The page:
A Test Readiness Review (TRR) is conducted to determine if the system under review is ready to proceed into formal testing by deciding whether the test procedures are complete and verifying their compliance with test plans and descriptions. A TRR is normally conducted before each major test configuration item, including hardware and software, and assures management that a system has undergone a thorough test process and is ready for turnover to the next test phase. A Test Readiness Review is done for the events listed in the Test and Evaluation Master Plan (TEMP). The Flight Readiness Review (FRR) is a subset test of the TRR.
Definition: A Test Readiness Review (TRR) provides the formal approval showing that a system is ready to enter the testing phase.
Test Readiness Review (TRR) Purpose
The TRR assesses test objectives, test methods and procedures, the scope of tests, and safety and confirms that required test resources have been properly identified and coordinated to support planned tests. The TRR verifies the traceability of planned tests to program requirements and user needs. The TRR also assesses the system under review for development maturity, cost/ schedule effectiveness, and risk to determine readiness to proceed to formal testing.
Test Readiness Review (TRR) Responsibility
The test manager and the program manager are in charge of running the TRR. But the program manager, along with the Chief systems engineer and other subject matter experts, will decide if a system is ready for the TRR.
Test Readiness Review (TRR) Checklist
Test Readiness Review (TRR) Questions
The TRR should answer the following questions:
- Why are we testing?
- What is the purpose of the planned test?
- Does the planned test verify a requirement that is directly traceable back to a system specification or other program requirement?
- What are we testing (subsystem, system, a system of systems, other)?
- Is the configuration of the system under test sufficiently mature, defined, and representative to accomplish planned test objectives and or support defined program objectives?
- Are we ready to begin testing?
- Have all planned preliminary, informal, functional, unit level, subsystem, system, and qualification tests been conducted, and are the results satisfactory?
- What is the expected result and how can/do the test evaluation results affect the program?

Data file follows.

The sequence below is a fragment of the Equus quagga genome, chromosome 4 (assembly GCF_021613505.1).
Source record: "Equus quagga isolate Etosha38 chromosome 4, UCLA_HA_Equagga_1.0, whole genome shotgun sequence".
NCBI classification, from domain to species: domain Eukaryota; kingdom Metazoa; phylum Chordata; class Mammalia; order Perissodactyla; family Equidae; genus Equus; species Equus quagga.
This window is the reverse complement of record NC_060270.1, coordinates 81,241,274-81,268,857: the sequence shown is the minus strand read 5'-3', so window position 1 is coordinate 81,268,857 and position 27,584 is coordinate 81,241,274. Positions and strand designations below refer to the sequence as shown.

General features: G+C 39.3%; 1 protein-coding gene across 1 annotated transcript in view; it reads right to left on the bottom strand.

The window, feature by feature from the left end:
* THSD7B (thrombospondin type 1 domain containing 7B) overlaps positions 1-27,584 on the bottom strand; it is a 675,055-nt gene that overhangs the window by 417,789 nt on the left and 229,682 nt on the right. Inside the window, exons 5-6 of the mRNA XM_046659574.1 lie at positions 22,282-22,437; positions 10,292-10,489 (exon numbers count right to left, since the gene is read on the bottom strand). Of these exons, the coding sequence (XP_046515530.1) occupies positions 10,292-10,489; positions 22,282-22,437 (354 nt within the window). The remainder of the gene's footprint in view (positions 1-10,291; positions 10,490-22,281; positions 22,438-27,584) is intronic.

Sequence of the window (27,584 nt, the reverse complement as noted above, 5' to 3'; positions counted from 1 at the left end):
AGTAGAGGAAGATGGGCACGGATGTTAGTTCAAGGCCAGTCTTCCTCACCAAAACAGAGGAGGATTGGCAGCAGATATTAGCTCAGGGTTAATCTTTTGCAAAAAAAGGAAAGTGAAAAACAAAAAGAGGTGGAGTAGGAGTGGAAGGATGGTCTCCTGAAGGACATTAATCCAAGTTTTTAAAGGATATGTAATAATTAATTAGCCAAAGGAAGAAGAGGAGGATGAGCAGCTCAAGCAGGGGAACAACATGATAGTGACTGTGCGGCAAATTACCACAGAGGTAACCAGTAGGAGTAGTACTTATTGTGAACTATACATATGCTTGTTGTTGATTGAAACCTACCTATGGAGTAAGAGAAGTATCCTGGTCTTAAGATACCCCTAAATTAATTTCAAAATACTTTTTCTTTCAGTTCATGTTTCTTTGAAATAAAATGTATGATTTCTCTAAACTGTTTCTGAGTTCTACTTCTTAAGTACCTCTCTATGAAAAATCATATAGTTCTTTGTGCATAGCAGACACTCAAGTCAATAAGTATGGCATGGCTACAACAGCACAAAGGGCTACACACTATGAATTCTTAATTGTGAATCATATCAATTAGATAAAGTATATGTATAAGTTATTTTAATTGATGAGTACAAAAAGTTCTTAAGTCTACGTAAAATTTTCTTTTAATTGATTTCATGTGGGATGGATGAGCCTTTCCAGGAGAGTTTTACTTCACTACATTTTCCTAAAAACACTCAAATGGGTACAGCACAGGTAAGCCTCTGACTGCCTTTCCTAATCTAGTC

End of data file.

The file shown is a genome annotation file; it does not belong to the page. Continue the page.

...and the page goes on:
- Is the planned test properly resourced (people, test articles or articles, facilities, data systems, support equipment, logistics, etc.)?
- What are the risks associated with the tests and how are they being mitigated?
- What are the hazards and ESOH risks associated with the specific testing?
- Have the necessary “Safety Releases” from the Program Manager (PM) been provided to developmental and operational testers prior to any test using personnel?
- What is the fall-back plan should a technical issue or potential showstopper arise during testing?
Test Readiness Review (TRR) Risk
The scope of the TRR is directly related to the risk level associated with performing the planned tests and the importance of the test evaluation results to overall program success. The level of specific risk and associated risk level will vary as a system proceeds from the component level, to the system level, to systems of systems-level testing. Early component-level tests may not require the same level of review as the final system-level tests. Sound judgment should dictate the scope of a specific test or series of tests.
Typical TRR success criteria include the following:
- Completed and approved test plans for the system under test,
- Completed identification and coordination of required test resources,
- The judgment that previous component, subsystem, and system test results form a satisfactory basis for proceeding into planned tests, and
- Identified risk level acceptable to the program leadership.
Test Readiness Review (TRR) Evaluators
Below is a list of the common subject matter experts and leaders participating in a TRR. It’s not a complete list, but it should give you an idea of who should participate.
- Program Manager
- Chief Developmental Tester
- Chief Systems Engineer
- Lead DT&E Organization representative
- User Comunity
- Other SMEs
Where to Address the Test Readiness Review (TRR)
The Program Manager (PM) should address the scope of the TRR in the Systems Engineering Plan (SEP). Test and Evaluation (T&E) is an integral part of the Systems Engineering Processes of Verification and Validation.
Operational Test Readiness Review (OTRR)
The Operational Test Readiness Review (OTRR) assesses if a system should proceed into Initial Operational Test and Evaluation (IOT&E). The review addresses and verifies system reliability, maintainability, and supportability performance and determines if the hazards and Environmental, Safety, Occupational, and Health (ESOH) residual risks are manageable within the planned testing operations. This assessment determines if changes are required in planning, resources, or testing necessary to proceed with IOT&E. Of critical importance to this review is the understanding of available system performance to meet the Capability Production Document (CPD) performance threshold values.
AcqLinks and References:
- Defense Acquisition Guidebook (DAG) – Chapter 4
- DoD TRR Risk Assessment Checklist
- TRR Standards and Guidelines
- Test and Management Guidebook
- NAVAIR Instruction 4355.19D “Systems Engineering Technical Review”